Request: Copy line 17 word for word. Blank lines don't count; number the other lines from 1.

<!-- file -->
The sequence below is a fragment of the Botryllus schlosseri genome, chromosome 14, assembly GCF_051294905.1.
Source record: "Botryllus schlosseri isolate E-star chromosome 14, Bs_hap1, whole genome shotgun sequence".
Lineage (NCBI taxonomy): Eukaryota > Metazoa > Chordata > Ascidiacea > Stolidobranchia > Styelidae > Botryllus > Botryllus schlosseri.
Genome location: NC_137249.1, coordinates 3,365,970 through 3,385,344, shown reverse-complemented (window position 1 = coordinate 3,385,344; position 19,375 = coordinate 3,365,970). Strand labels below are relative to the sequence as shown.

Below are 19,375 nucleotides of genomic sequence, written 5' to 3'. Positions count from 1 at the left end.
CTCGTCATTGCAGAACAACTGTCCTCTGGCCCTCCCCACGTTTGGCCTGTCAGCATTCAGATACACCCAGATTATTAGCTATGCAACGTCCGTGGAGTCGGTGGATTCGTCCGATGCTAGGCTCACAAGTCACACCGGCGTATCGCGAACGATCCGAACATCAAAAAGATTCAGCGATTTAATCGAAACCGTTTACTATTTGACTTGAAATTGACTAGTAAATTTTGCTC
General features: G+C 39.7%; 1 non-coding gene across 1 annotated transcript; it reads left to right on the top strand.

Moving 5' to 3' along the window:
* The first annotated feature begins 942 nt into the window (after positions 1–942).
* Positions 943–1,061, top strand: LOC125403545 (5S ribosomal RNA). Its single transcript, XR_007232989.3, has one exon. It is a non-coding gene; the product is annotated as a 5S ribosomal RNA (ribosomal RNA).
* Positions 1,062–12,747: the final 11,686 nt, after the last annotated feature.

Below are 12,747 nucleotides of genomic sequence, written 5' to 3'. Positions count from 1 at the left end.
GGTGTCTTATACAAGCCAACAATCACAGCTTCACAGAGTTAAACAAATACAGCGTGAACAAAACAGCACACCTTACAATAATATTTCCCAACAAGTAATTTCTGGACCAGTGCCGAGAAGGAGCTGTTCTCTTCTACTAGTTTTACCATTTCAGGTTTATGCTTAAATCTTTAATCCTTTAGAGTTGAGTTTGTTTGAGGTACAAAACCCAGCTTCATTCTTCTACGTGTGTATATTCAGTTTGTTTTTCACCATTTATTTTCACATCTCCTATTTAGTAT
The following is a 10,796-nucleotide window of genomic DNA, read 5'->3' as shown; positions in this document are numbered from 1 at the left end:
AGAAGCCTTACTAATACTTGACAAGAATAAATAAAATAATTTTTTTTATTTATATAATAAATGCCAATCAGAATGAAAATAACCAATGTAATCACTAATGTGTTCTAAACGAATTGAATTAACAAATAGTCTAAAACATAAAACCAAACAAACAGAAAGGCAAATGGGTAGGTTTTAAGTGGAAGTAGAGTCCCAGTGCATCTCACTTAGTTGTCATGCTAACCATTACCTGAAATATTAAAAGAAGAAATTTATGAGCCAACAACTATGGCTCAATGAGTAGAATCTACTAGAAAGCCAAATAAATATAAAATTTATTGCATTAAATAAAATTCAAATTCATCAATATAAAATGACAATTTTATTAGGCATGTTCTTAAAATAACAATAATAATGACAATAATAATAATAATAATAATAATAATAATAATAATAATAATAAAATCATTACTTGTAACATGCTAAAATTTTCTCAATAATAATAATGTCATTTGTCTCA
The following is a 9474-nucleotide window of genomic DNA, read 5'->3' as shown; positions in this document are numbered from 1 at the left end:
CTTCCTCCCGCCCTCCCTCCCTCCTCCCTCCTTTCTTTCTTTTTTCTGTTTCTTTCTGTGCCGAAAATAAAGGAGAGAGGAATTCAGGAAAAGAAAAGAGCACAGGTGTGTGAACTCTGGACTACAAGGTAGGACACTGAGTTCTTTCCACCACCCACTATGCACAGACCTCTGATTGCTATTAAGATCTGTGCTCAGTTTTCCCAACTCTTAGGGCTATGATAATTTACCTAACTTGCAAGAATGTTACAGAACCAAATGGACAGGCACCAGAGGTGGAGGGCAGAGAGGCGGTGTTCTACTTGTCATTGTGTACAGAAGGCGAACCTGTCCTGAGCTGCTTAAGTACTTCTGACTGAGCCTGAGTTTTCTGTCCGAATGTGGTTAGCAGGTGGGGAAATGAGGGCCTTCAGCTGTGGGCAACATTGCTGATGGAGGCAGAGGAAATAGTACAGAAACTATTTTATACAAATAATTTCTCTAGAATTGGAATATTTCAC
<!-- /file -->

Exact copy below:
CTTCCTCCCGCCCTCCCTCCCTCCTCCCTCCTTTCTTTCTTTTTTCTGTTTCTTTCTGTGCCGAAAATAAAGGAGAGAGGAATTCAGGAAAAGAAAAGAGCACAGGTGTGTGAACTCTGGACTACAAGGTAGGACACTGAGTTCTTTCCACCACCCACTATGCACAGACCTCTGATTGCTATTAAGATCTGTGCTCAGTTTTCCCAACTCTTAGGGCTATGATAATTTACCTAACTTGCAAGAATGTTACAGAACCAAATGGACAGGCACCAGAGGTGGAGGGCAGAGAGGCGGTGTTCTACTTGTCATTGTGTACAGAAGGCGAACCTGTCCTGAGCTGCTTAAGTACTTCTGACTGAGCCTGAGTTTTCTGTCCGAATGTGGTTAGCAGGTGGGGAAATGAGGGCCTTCAGCTGTGGGCAACATTGCTGATGGAGGCAGAGGAAATAGTACAGAAACTATTTTATACAAATAATTTCTCTAGAATTGGAATATTTCAC